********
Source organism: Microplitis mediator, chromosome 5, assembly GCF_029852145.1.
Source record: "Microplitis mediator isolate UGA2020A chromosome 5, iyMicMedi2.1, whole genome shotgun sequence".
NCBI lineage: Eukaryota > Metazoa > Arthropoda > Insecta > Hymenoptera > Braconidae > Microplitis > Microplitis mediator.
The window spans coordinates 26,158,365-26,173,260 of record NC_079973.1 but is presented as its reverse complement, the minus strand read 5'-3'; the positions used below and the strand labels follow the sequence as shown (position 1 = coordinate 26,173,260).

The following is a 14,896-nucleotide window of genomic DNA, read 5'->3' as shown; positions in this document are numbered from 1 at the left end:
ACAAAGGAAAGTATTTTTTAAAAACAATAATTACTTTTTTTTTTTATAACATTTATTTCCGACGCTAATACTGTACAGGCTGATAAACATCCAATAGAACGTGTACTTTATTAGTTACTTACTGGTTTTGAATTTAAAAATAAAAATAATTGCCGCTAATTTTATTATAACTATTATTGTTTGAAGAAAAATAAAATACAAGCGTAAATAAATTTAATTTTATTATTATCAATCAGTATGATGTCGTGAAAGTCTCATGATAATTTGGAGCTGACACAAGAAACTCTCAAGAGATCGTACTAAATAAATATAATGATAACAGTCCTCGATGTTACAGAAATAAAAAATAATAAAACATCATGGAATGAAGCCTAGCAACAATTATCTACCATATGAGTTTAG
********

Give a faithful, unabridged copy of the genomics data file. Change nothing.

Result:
Source organism: Microplitis mediator, chromosome 5, assembly GCF_029852145.1.
Source record: "Microplitis mediator isolate UGA2020A chromosome 5, iyMicMedi2.1, whole genome shotgun sequence".
NCBI lineage: Eukaryota > Metazoa > Arthropoda > Insecta > Hymenoptera > Braconidae > Microplitis > Microplitis mediator.
The window spans coordinates 26,158,365-26,173,260 of record NC_079973.1 but is presented as its reverse complement, the minus strand read 5'-3'; the positions used below and the strand labels follow the sequence as shown (position 1 = coordinate 26,173,260).

The following is a 14,896-nucleotide window of genomic DNA, read 5'->3' as shown; positions in this document are numbered from 1 at the left end:
ACAAAGGAAAGTATTTTTTAAAAACAATAATTACTTTTTTTTTTTATAACATTTATTTCCGACGCTAATACTGTACAGGCTGATAAACATCCAATAGAACGTGTACTTTATTAGTTACTTACTGGTTTTGAATTTAAAAATAAAAATAATTGCCGCTAATTTTATTATAACTATTATTGTTTGAAGAAAAATAAAATACAAGCGTAAATAAATTTAATTTTATTATTATCAATCAGTATGATGTCGTGAAAGTCTCATGATAATTTGGAGCTGACACAAGAAACTCTCAAGAGATCGTACTAAATAAATATAATGATAACAGTCCTCGATGTTACAGAAATAAAAAATAATAAAACATCATGGAATGAAGCCTAGCAACAATTATCTACCATATGAGTTTAG